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Thread: Calves with contracted tendons, front feet.

  1. #1
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    Calves with contracted tendons, front feet.

    For the first time ever, in my small herd of Shorthorns, some of the male calves have had contracted tendons i.e the hooves on the front feet have been folded back at birth. They have all straightened normally after a few days. The sire was a mature bull I intended to use for one season only. He was an outstanding bull; excellent conformation and size, and with a good temperament. His progeny are also impressive at 5m of age, especially one of 3 males I've kept entire as a possible herd bull.

    However... if this trait is genetic, all must be castrated!

    I've browsed the www. and there seems to be no definitive reason for the problem. Some say it is genetic; some say it is seasonal ,related to the condition and feeding of the mother in late gestation, some blame it on poisons in particular weeds (we don't have the North American ones mentioned).

    This problem was much more common in the Friesians of my dairying days, but seeing it for the first time in the beef herd has me concerned. My inclination is that it is genetic, because the bull came from outside Tasmania (and thus likely to have completely different genetic background from locals) and only some of the males were affected.

    On tother hand, why were not all the males affected if it is genetic? Do only some of the cows carry a recessive gene, in which case why has it not shown up when they were mated to local bulls who might also be expected to carry the recessive gene?

    Does the BFF Brains Trust have any experience or advice?

    JV
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  2. #2
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    Re: Calves with contracted tendons, front feet.

    Quote Originally Posted by john maddock View Post
    For the first time ever, in my small herd of Shorthorns, some of the male calves have had contracted tendons i.e the hooves on the front feet have been folded back at birth. They have all straightened normally after a few days. The sire was a mature bull I intended to use for one season only. He was an outstanding bull; excellent conformation and size, and with a good temperament. His progeny are also impressive at 5m of age, especially one of 3 males I've kept entire as a possible herd bull.

    However... if this trait is genetic, all must be castrated!

    I've browsed the www. and there seems to be no definitive reason for the problem. Some say it is genetic; some say it is seasonal ,related to the condition and feeding of the mother in late gestation, some blame it on poisons in particular weeds (we don't have the North American ones mentioned).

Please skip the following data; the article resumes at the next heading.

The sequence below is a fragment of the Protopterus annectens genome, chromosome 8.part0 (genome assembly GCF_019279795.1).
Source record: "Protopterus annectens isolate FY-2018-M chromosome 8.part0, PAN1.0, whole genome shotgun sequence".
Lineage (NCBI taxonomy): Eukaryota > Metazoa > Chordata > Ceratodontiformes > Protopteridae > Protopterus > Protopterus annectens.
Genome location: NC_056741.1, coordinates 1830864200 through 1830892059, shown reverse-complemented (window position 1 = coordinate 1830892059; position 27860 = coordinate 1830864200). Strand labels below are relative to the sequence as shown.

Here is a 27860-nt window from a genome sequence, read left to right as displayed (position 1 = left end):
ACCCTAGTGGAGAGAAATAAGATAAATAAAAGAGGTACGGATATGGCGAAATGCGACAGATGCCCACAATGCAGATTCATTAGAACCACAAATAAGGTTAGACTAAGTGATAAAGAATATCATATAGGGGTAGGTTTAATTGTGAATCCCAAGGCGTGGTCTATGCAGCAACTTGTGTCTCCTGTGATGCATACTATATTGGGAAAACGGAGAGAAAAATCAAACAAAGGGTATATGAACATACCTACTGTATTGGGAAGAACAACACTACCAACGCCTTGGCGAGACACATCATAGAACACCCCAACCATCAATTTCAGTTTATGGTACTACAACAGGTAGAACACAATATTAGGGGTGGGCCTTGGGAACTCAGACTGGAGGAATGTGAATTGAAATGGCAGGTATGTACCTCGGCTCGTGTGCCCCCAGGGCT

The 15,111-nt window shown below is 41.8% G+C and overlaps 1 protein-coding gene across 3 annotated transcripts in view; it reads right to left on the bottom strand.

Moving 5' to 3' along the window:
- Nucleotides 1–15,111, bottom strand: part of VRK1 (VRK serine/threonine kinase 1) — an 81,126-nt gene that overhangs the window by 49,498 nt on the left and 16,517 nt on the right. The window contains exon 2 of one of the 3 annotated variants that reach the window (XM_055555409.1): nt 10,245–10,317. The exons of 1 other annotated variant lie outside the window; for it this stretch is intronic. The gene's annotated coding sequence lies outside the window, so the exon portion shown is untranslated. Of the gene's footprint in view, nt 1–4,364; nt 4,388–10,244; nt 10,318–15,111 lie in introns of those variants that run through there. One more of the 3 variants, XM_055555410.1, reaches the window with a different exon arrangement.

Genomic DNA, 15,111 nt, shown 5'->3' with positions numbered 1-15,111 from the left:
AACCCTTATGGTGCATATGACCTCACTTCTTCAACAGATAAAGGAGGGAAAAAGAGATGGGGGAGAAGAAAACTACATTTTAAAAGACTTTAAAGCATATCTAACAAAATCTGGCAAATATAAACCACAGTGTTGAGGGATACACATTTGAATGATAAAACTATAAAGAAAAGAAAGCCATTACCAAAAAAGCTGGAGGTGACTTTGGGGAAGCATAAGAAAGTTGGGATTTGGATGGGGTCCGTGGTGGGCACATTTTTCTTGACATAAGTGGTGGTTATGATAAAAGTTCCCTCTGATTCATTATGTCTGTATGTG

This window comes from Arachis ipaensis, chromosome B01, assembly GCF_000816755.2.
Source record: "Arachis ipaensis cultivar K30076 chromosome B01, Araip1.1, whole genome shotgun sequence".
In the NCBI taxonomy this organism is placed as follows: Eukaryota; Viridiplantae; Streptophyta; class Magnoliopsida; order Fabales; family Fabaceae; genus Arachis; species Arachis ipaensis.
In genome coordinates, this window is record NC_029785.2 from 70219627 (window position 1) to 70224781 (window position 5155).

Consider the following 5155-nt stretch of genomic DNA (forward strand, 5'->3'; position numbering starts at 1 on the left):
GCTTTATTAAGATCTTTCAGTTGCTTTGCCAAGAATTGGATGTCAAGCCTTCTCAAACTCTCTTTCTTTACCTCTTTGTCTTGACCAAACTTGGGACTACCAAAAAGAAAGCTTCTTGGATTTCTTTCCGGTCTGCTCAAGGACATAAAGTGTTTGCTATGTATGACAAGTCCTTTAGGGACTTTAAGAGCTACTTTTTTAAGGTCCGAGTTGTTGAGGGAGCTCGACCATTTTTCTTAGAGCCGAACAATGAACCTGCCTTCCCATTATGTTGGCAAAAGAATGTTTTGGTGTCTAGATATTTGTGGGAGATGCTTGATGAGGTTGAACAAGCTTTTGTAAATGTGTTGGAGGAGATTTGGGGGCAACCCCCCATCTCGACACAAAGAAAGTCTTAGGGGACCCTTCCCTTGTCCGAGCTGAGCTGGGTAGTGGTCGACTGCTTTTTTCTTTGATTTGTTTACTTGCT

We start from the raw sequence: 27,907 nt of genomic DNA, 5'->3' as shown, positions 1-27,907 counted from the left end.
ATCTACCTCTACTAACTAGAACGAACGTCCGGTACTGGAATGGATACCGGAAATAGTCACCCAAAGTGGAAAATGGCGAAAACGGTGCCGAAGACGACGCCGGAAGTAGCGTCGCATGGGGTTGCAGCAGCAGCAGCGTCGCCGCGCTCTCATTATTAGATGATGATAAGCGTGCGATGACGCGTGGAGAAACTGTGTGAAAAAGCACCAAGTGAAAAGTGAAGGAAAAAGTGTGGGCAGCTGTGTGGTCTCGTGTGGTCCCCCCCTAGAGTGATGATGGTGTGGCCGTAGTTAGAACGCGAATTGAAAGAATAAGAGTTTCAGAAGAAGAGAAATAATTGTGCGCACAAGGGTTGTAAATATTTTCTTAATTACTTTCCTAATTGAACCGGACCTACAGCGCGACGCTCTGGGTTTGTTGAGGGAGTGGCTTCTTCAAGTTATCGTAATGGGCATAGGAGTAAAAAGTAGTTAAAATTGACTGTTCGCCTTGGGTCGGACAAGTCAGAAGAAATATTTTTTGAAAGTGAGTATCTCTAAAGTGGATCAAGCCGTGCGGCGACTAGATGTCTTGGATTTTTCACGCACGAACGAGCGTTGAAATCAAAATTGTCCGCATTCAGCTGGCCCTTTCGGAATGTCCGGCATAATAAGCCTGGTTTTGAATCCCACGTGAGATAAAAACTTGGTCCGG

This problem was much more common in the Friesians of my dairying days, but seeing it for the first time in the beef herd has me concerned. My inclination is that it is genetic, because the bull came from outside Tasmania (and thus likely to have completely different genetic background from locals) and only some of the males were affected.

    On tother hand, why were not all the males affected if it is genetic? Do only some of the cows carry a recessive gene, in which case why has it not shown up when they were mated to local bulls who might also be expected to carry the recessive gene?

    Does the BFF Brains Trust have any experience or advice?

    JV
    Hmm.. it seems no one has any opinions I could consider!
    Agtronix - the home of the Weedswiper

  3. #3
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    Re: Calves with contracted tendons, front feet.

    I was told many years ago it is something to do with the growth rate of the calf before birth but cannot remember where or who by so did not comment.

  4. #4
    Senior Member 4wd's Avatar
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    Re: Calves with contracted tendons, front feet.

    We've always mainly blamed a large calf being cramped the last few weeks, you do seem to get periods with several coming out like it then the problem 'goes away' which doesn't sound like genetics - though no doubt could be involved.

  5. #5
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    Re: Calves with contracted tendons, front feet.

    Quote Originally Posted by Barney View Post
    I was told many years ago it is something to do with the growth rate of the calf before birth but cannot remember where or who by so did not comment.
    I googled "calves with contracted tendons" and received a number of responses, including this one from 2011
    https://www.drovers.com/article/tend...uick-attention

    I cannot vouch for any of the sources

  6. #6
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    Re: Calves with contracted tendons, front feet.

    Thank you 4wd & Ironhead for your comments. They match with what I'd discovered. I'm still inclined to have all 3 bull calves cut, (such a waste!) and will have to make the decision in a week or 3.

    JV
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  7. #7
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    Re: Calves with contracted tendons, front feet.

    The problem has been solved: the vet came a few days ago and relieved all three bull calves of 28 pounds of specialised body parts .

    We discussed the need to sell all the heifer calves in due course, in case they were carriers, but he reasoned that since only some bull calves were afflicted, the gene responsible is gender linked, i.e on the Y chromosome, and since the heifers do not have a Y, they are probably safe to keep & breed from.

    I'm happy to follow his advice;just hope he is correct.


    JV
    Last edited by john maddock; 09-02-20 at 11:29 AM. Reason: clarity
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